Person:
Simmons, Cameron

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Birth Date
1994-10-22
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Director of the Institute of Vector-Borne Disease
Last Name
Simmons
First Name
Cameron
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Now showing 1 - 10 of 180
  • Publication
    Metadata only
    Comparison of the abilities of different attenuated Salmonella typhimurium strains to elicit humoral immune responses against a heterologous antigen
    (1998-02-01) Simmons, Cameron
    We compared the abilities of different Salmonella enterica var. Typhimurium (S. typhimurium) strains harboring mutations in the genes aroA, aroAD, purA, ompR, htrA, and cya crp to present the heterologous antigen, C fragment of tetanus toxin, to the mouse immune system. Plasmid pTETtac4, encoding C fragment, was transferred into the various S. typhimurium mutants, and the levels of antigen expression were found to be equivalent. After primary oral immunization of BALB/c mice, all attenuated strains were capable of penetrating the gut epithelium and colonizing the Peyer's patches and spleens of mice. Of all strains compared, the delta purA mutant colonized and persisted in the Peyer's patches at the lowest level, whereas the delta htrA mutant colonized and persisted in the spleen at the lowest level. The level of specific antibody elicited by the different strains against either S. typhimurium lipopolysaccharide or tetanus toxoid was strain dependent and did not directly correlate to the mutants' ability to colonize the spleen. The level of immunoglobulin G1 (IgG1) and IgG2a antibody specific for tetanus toxoid was determined in mice immunized with four S. typhimurium mutants. The level of antigen-specific IgG1 and IgG2a was significantly lower in animals immunized with S. typhimurium delta purA. Antigen-specific T-cell proliferation assays indicated a degree of variability in the capacity of some strains to elicit T cells to the heterologous antigen. Cytokine profiles (gamma interferon and interleukin-5) revealed that the four S. typhimurium mutants tested induced a Th1-type immune response. Mice were challenged with a lethal dose of tetanus toxin 96 days after oral immunization. With the exception of the S. typhimurium delta purA mutant, all strains elicited a protective immune response. These data indicate that the level of total Ig specific for the carried antigen, C fragment, does not correlate with the relative invasiveness of the vector, but it is determined by the carrier mutation and the background of the S. typhimurium strain.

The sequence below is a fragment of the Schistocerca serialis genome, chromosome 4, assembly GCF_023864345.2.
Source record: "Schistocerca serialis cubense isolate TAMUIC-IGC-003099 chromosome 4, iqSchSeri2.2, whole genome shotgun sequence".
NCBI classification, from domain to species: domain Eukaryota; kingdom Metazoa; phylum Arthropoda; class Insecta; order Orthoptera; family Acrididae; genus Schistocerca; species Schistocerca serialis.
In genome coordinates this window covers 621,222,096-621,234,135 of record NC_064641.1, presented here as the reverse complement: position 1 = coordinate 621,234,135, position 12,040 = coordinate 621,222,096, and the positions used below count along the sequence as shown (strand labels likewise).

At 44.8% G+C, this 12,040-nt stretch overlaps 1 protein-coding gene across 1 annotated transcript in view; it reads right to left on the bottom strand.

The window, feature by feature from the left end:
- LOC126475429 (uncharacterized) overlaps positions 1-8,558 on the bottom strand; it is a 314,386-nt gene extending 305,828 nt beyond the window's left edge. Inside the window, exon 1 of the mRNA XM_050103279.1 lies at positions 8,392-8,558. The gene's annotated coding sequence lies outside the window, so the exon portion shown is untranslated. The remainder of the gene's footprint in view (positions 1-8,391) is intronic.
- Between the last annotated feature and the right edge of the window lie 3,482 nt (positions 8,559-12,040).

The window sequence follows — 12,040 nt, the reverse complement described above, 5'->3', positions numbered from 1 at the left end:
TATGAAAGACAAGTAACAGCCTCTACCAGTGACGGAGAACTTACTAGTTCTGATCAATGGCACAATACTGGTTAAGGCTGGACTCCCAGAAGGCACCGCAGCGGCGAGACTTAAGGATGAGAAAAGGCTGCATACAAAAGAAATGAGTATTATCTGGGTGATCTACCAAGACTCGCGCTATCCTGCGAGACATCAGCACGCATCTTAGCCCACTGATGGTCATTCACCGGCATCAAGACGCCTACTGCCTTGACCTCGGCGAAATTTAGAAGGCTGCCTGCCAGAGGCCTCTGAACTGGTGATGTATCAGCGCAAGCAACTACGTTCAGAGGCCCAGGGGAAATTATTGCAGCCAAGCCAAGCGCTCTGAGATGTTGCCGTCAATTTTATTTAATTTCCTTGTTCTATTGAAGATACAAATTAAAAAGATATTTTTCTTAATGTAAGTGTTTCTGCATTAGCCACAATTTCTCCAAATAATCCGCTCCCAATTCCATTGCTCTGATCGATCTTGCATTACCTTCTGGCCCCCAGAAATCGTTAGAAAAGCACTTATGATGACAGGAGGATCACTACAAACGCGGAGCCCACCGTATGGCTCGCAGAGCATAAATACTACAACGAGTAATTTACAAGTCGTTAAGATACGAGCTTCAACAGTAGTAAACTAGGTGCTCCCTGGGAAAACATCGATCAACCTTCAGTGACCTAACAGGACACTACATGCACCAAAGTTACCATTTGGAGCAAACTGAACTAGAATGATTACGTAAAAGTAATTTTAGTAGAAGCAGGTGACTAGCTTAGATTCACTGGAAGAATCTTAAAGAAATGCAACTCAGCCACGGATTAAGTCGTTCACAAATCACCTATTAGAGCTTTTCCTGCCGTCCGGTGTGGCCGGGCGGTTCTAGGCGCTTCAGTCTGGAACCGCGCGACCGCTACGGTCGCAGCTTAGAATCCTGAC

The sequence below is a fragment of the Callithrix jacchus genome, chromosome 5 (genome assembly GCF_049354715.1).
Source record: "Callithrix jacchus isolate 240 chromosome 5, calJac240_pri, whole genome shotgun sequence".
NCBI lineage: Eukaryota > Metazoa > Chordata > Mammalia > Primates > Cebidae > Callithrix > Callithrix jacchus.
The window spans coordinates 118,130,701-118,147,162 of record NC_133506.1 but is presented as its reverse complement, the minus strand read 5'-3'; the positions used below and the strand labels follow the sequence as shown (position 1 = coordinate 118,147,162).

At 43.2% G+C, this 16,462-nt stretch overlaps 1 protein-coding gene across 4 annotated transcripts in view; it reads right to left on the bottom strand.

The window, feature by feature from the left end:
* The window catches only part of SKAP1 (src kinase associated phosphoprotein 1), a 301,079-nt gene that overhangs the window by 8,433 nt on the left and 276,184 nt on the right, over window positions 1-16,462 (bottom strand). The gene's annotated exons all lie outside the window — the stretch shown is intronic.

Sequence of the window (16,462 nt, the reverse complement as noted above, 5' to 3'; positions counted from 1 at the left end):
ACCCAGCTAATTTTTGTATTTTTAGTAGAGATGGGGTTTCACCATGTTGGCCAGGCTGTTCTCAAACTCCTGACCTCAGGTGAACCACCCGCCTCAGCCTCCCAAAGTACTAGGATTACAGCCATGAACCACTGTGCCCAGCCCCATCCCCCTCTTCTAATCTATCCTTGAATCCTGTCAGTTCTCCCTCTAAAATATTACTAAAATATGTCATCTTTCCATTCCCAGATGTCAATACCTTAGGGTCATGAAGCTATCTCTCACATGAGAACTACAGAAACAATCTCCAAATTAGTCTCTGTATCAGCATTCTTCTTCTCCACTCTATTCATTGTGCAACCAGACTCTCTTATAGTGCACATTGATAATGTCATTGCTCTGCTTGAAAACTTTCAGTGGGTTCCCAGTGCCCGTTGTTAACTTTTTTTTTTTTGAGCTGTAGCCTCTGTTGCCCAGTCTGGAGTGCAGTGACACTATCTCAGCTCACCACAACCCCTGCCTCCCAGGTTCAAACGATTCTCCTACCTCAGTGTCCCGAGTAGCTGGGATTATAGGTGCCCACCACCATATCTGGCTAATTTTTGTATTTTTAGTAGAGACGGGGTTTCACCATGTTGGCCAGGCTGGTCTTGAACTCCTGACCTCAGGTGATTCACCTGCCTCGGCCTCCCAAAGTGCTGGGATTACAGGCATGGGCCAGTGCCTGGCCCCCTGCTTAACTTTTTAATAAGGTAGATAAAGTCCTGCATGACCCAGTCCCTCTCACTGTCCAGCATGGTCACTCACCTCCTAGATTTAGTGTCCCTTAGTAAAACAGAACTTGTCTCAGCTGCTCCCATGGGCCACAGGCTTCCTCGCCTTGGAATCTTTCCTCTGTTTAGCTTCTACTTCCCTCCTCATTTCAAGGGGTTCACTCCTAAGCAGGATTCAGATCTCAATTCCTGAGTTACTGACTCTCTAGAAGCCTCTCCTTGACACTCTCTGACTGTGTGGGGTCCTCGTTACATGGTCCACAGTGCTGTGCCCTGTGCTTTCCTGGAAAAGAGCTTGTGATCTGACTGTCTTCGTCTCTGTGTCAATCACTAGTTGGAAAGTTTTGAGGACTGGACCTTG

• Publication
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    Prophylactic and therapeutic efficacy of human monoclonal antibodies against H5N1 influenza
    (2007-05-01) Simmons, Cameron
    BACKGROUND: New prophylactic and therapeutic strategies to combat human infections with highly pathogenic avian influenza (HPAI) H5N1 viruses are needed. We generated neutralizing anti-H5N1 human monoclonal antibodies (mAbs) and tested their efficacy for prophylaxis and therapy in a murine model of infection. METHODS AND FINDINGS: Using Epstein-Barr virus we immortalized memory B cells from Vietnamese adults who had recovered from infections with HPAI H5N1 viruses. Supernatants from B cell lines were screened in a virus neutralization assay. B cell lines secreting neutralizing antibodies were cloned and the mAbs purified. The cross-reactivity of these antibodies for different strains of H5N1 was tested in vitro by neutralization assays, and their prophylactic and therapeutic efficacy in vivo was tested in mice. In vitro, mAbs FLA3.14 and FLD20.19 neutralized both Clade I and Clade II H5N1 viruses, whilst FLA5.10 and FLD21.140 neutralized Clade I viruses only. In vivo, FLA3.14 and FLA5.10 conferred protection from lethality in mice challenged with A/Vietnam/1203/04 (H5N1) in a dose-dependent manner. mAb prophylaxis provided a statistically significant reduction in pulmonary virus titer, reduced associated inflammation in the lungs, and restricted extrapulmonary dissemination of the virus. Therapeutic doses of FLA3.14, FLA5.10, FLD20.19, and FLD21.140 provided robust protection from lethality at least up to 72 h postinfection with A/Vietnam/1203/04 (H5N1). mAbs FLA3.14, FLD21.140 and FLD20.19, but not FLA5.10, were also therapeutically active in vivo against the Clade II virus A/Indonesia/5/2005 (H5N1). CONCLUSIONS: These studies provide proof of concept that fully human mAbs with neutralizing activity can be rapidly generated from the peripheral blood of convalescent patients and that these mAbs are effective for the prevention and treatment of H5N1 infection in a mouse model. A panel of neutralizing, cross-reactive mAbs might be useful for prophylaxis or adjunctive treatment of human cases of H5N1 influenza.